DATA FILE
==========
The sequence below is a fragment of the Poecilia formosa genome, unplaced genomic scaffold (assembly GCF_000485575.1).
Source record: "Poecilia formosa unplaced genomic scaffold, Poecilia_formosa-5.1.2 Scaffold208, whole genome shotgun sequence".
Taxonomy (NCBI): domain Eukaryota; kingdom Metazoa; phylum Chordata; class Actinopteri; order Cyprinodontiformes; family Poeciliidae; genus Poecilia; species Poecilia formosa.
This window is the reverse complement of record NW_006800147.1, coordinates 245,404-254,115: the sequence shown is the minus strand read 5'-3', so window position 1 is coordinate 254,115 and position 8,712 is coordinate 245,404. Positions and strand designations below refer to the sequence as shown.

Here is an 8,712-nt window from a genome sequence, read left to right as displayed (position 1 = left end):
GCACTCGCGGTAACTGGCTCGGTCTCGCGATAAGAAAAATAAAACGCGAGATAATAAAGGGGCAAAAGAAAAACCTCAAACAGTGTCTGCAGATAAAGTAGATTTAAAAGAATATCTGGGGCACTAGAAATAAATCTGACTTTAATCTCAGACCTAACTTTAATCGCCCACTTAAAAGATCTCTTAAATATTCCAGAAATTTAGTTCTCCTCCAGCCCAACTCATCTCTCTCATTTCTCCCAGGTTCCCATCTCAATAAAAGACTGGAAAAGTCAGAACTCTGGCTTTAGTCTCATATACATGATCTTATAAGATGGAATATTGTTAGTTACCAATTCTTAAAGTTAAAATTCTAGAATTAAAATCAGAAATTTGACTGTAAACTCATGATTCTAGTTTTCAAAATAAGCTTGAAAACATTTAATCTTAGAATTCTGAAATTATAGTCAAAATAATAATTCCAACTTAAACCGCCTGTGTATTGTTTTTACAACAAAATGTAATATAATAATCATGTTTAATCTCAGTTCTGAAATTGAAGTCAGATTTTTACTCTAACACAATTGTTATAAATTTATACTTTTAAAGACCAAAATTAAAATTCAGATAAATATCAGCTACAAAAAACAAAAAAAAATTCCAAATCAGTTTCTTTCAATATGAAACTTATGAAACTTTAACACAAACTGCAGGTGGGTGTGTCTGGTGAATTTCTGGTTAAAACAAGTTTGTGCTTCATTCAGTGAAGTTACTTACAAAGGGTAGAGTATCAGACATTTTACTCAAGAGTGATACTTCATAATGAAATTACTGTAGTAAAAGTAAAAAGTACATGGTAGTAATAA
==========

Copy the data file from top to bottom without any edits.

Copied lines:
The sequence below is a fragment of the Poecilia formosa genome, unplaced genomic scaffold (assembly GCF_000485575.1).
Source record: "Poecilia formosa unplaced genomic scaffold, Poecilia_formosa-5.1.2 Scaffold208, whole genome shotgun sequence".
Taxonomy (NCBI): domain Eukaryota; kingdom Metazoa; phylum Chordata; class Actinopteri; order Cyprinodontiformes; family Poeciliidae; genus Poecilia; species Poecilia formosa.
This window is the reverse complement of record NW_006800147.1, coordinates 245,404-254,115: the sequence shown is the minus strand read 5'-3', so window position 1 is coordinate 254,115 and position 8,712 is coordinate 245,404. Positions and strand designations below refer to the sequence as shown.

Here is an 8,712-nt window from a genome sequence, read left to right as displayed (position 1 = left end):
GCACTCGCGGTAACTGGCTCGGTCTCGCGATAAGAAAAATAAAACGCGAGATAATAAAGGGGCAAAAGAAAAACCTCAAACAGTGTCTGCAGATAAAGTAGATTTAAAAGAATATCTGGGGCACTAGAAATAAATCTGACTTTAATCTCAGACCTAACTTTAATCGCCCACTTAAAAGATCTCTTAAATATTCCAGAAATTTAGTTCTCCTCCAGCCCAACTCATCTCTCTCATTTCTCCCAGGTTCCCATCTCAATAAAAGACTGGAAAAGTCAGAACTCTGGCTTTAGTCTCATATACATGATCTTATAAGATGGAATATTGTTAGTTACCAATTCTTAAAGTTAAAATTCTAGAATTAAAATCAGAAATTTGACTGTAAACTCATGATTCTAGTTTTCAAAATAAGCTTGAAAACATTTAATCTTAGAATTCTGAAATTATAGTCAAAATAATAATTCCAACTTAAACCGCCTGTGTATTGTTTTTACAACAAAATGTAATATAATAATCATGTTTAATCTCAGTTCTGAAATTGAAGTCAGATTTTTACTCTAACACAATTGTTATAAATTTATACTTTTAAAGACCAAAATTAAAATTCAGATAAATATCAGCTACAAAAAACAAAAAAAAATTCCAAATCAGTTTCTTTCAATATGAAACTTATGAAACTTTAACACAAACTGCAGGTGGGTGTGTCTGGTGAATTTCTGGTTAAAACAAGTTTGTGCTTCATTCAGTGAAGTTACTTACAAAGGGTAGAGTATCAGACATTTTACTCAAGAGTGATACTTCATAATGAAATTACTGTAGTAAAAGTAAAAAGTACATGGTAGTAATAA